Tuesday, March 17, 2015

Some Things that I Made (52 Lolita Challenge)

I've always been a strong believer in the do-it-yourself Lolita. In the Old School days, buying brand Lolita was far more difficult than it is now. Overseas shipping was next to unheard of, and shopping services were few and far between (and finding reviews for them could be quite difficult, as well). So handmade Lolita clothing was far more common then than it is now. Which, if you ask me, is a downright shame--because handmaking your own Lolita clothes is simply so much fun.

Not that the territory doesn't come with some frustrations, as well. If I had a dollar for every time I'd made a mistake on a Lolita item while making it, I would probably have a closet full of brand dresses. But making Lolita clothing is a very rewarding experience, as well. At the end of all of it, you have a little bit of a bragging right going on--the ability to look back at your hard work and say, I made this. And though your first few projects will probably not be the greatest--unless you have extensive sewing experience already--they'll have a special meaning to you, as well. When you put that much time and effort into creating something, it's a little hard not to become attached.

I started out most of my sewing adventures with accessories and the like, such as this velvet headdress I made a year or two back from some scrap fabric from other projects. My first couple headdresses were... well, questionable, to say the least, haha. And I definitely made some horrible mini-hats and the like until I figured out balance and how to properly secure things for Lolita wear. But once I was comfortable with accessories, I decided I should move onto bigger things....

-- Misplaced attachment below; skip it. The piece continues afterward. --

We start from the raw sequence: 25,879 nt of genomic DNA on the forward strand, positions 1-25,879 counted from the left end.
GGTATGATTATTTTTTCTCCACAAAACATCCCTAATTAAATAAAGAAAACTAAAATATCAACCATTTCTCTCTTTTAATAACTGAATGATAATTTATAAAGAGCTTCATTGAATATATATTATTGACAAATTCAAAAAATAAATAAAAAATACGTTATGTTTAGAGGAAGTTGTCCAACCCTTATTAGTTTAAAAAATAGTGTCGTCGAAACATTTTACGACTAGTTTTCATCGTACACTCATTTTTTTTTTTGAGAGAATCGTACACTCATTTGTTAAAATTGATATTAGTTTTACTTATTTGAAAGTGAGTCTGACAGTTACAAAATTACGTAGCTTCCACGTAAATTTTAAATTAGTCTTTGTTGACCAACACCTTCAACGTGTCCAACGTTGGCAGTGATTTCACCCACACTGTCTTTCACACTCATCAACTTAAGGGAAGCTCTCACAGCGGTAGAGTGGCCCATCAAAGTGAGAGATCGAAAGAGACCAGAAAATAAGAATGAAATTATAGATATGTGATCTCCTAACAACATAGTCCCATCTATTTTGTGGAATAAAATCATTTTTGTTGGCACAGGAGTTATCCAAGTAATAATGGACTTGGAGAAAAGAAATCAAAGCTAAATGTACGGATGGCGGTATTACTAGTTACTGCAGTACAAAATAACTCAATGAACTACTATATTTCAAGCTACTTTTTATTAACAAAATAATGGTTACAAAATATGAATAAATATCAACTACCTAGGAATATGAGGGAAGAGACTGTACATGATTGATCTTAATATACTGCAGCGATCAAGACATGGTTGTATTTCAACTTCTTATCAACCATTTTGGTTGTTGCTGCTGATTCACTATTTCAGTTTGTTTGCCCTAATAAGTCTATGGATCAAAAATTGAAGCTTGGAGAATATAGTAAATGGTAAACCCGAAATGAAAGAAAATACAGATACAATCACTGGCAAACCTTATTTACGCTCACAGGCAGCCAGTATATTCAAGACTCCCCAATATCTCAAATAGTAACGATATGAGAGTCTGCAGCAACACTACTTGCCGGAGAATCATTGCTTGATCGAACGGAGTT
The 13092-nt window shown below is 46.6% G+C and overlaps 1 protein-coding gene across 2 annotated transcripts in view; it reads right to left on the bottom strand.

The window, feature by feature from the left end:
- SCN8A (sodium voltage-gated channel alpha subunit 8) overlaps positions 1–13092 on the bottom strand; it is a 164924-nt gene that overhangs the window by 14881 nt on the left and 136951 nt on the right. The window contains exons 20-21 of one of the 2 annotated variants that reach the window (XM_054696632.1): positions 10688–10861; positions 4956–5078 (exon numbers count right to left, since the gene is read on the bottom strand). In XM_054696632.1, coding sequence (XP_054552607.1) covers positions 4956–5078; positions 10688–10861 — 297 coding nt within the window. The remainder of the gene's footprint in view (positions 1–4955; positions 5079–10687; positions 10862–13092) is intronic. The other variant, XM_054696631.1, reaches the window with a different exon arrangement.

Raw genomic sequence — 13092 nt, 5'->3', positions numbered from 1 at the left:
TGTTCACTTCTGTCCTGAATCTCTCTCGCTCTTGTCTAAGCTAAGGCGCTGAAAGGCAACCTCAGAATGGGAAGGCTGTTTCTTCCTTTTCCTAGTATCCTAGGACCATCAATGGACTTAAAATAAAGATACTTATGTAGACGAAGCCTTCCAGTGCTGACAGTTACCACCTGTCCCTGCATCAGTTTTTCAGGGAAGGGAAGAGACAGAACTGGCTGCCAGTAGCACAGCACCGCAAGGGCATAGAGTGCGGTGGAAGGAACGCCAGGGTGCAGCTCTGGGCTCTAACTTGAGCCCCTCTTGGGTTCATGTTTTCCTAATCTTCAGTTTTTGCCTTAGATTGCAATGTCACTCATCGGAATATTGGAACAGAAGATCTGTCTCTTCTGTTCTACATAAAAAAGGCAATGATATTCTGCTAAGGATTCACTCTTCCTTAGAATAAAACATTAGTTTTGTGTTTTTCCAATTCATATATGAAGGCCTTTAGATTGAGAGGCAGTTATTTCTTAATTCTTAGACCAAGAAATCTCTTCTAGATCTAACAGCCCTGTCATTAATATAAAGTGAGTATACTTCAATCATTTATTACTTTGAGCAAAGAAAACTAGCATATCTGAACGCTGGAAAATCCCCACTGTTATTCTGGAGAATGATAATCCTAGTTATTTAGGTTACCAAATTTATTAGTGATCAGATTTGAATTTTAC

Or, at least, more complicated accessories. I started making other items that would help complete coordinates, as well as provide some utilitarian use. I made a Victorian-style muff with a detachable cable (left), and a matching detachable fur collar to go over my Lolita coat for winter (right). Both were made from a super-soft faux fur, and I absolutely adore them!

From here, I moved onto skirts and other "main" pieces. The second Lolita-specific skirt I've made (and the first one I made for myself) was this simple, three-tiered chiffon skirt that actually had a surprising amount of work put into it! There's a lot of gathering and lace in this skirt, and I'm really proud on how it turned out; I just wish that all black pieces photographed more cleanly.

The last thing I wanted to share with you guys was the first Lolita-specific item I ever made--a jumperskirt using this fabric from Spoonflower. For a first piece of Lolita, this was very ambitious--and, looking back on it, there are a ton of things I could have done to improve it. The straps are my biggest issue with the piece; but, overall, the design isn't that bad, and it turned out rather cute. It's been rehomed into my girlfriend's growing Lolita closet, because she adored the print and the dress and I knew she'd give it a better home--but for a first project... I have to say I'm pretty proud of myself.

If you'd like to see my other sewing shenanigans, check out my Handmade Lolita tag on the blog here! I'm going to try and upload every sewing project I do once I finish it here, along with progress pictures when I can.

So what items have you made for your Lolita closet? Do you have any plans for items to make in the future, or any projects you're currently working on? I'd love to hear about them down in the comments section! Until next week!

The post above was a response to the Lolita 52 Week Challenge made by the ever so delightful Caro over at FYeahLolita.

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